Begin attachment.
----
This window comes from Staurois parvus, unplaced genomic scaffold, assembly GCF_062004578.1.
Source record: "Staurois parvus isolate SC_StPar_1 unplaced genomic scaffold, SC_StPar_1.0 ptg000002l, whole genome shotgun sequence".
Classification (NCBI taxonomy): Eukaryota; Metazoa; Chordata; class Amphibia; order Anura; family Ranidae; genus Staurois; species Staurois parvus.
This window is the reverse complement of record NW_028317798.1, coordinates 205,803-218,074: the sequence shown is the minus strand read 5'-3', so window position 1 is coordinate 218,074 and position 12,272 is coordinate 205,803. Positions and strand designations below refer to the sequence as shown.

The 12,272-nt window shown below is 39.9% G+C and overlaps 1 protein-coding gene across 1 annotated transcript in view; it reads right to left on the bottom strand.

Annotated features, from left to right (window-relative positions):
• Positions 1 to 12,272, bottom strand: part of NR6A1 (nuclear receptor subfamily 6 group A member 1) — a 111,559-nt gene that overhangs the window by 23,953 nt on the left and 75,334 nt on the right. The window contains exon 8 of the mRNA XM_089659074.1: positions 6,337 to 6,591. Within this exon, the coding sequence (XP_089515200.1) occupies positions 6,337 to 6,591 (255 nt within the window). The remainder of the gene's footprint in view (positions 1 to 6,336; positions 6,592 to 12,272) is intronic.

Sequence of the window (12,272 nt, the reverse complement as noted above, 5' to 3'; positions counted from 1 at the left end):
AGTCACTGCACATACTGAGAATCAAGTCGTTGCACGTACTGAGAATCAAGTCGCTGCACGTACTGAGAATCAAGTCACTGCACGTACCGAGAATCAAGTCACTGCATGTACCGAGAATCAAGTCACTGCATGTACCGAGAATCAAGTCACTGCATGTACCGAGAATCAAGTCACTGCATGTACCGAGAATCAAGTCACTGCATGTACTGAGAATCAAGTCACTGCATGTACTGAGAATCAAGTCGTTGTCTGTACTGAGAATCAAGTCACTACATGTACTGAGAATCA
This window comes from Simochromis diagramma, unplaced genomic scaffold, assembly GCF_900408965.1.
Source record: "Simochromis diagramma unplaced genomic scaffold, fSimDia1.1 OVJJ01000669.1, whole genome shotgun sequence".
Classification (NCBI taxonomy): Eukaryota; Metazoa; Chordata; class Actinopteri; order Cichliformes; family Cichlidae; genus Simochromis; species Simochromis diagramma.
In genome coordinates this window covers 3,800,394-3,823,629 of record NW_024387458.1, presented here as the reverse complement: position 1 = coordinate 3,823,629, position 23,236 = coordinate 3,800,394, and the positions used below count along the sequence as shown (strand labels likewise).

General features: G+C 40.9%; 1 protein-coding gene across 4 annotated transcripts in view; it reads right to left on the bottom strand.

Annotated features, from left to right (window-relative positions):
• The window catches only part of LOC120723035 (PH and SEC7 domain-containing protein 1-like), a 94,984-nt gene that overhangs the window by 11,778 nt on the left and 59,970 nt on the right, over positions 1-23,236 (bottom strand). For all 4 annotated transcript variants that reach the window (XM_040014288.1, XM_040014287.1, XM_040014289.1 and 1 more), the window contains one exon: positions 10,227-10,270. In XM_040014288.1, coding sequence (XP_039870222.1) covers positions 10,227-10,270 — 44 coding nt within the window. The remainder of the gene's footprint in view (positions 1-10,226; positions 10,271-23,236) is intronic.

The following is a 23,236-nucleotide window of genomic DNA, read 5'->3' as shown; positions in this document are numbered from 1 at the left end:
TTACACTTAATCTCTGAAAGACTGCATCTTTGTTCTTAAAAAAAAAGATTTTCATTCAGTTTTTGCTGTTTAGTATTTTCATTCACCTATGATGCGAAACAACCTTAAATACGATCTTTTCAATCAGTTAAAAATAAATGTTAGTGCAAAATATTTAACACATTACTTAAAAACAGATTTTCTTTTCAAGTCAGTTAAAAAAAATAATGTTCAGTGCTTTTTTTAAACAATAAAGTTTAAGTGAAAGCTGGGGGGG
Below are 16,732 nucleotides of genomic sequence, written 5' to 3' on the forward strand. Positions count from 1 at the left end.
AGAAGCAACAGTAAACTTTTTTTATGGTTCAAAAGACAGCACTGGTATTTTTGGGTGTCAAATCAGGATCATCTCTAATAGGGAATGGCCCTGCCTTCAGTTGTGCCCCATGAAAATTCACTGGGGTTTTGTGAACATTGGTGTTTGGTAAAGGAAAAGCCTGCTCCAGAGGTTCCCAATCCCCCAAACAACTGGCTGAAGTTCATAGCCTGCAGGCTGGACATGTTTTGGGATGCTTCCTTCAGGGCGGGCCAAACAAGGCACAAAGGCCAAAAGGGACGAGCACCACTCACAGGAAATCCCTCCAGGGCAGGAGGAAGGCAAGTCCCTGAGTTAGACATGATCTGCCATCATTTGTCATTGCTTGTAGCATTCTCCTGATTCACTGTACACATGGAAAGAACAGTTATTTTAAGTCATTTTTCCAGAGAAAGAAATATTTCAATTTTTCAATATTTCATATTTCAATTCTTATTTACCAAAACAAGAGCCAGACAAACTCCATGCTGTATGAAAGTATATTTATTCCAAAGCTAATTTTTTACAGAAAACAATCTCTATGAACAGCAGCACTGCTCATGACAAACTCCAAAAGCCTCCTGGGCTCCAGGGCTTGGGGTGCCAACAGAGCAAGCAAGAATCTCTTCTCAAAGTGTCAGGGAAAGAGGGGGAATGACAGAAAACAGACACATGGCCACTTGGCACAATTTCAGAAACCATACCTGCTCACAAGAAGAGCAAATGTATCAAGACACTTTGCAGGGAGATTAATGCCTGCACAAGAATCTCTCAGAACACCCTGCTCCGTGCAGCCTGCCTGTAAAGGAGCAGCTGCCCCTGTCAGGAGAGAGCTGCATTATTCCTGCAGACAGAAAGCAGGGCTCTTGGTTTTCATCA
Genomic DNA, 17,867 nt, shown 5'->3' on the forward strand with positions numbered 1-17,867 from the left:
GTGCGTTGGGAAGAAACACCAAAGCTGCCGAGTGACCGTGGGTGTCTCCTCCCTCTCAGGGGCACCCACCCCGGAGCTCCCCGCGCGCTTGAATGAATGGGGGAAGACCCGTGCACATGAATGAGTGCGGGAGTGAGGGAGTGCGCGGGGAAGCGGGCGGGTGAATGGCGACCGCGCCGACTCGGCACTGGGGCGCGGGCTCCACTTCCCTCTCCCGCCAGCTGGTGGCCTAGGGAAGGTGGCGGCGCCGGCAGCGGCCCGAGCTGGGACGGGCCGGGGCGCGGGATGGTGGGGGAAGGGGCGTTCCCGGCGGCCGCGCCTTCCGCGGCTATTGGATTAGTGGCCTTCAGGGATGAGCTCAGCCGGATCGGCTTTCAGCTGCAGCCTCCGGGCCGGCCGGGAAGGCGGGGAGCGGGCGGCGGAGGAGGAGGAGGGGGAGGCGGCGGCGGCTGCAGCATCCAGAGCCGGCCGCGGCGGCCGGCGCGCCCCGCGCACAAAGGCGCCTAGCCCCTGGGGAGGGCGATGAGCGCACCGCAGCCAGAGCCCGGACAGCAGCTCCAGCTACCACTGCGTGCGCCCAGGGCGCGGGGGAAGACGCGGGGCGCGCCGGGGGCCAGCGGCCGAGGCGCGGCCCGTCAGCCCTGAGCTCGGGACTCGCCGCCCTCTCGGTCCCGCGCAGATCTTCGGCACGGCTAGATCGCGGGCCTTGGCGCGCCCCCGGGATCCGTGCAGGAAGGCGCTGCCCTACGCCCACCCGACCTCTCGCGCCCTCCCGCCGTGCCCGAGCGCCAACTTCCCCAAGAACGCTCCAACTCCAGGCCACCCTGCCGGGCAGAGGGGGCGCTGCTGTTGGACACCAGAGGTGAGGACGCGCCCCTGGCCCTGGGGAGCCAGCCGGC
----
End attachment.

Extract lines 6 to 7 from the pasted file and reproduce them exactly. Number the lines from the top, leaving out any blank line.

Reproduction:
Annotated features, from left to right (window-relative positions):
• Positions 1 to 12,272, bottom strand: part of NR6A1 (nuclear receptor subfamily 6 group A member 1) — a 111,559-nt gene that overhangs the window by 23,953 nt on the left and 75,334 nt on the right. The window contains exon 8 of the mRNA XM_089659074.1: positions 6,337 to 6,591. Within this exon, the coding sequence (XP_089515200.1) occupies positions 6,337 to 6,591 (255 nt within the window). The remainder of the gene's footprint in view (positions 1 to 6,336; positions 6,592 to 12,272) is intronic.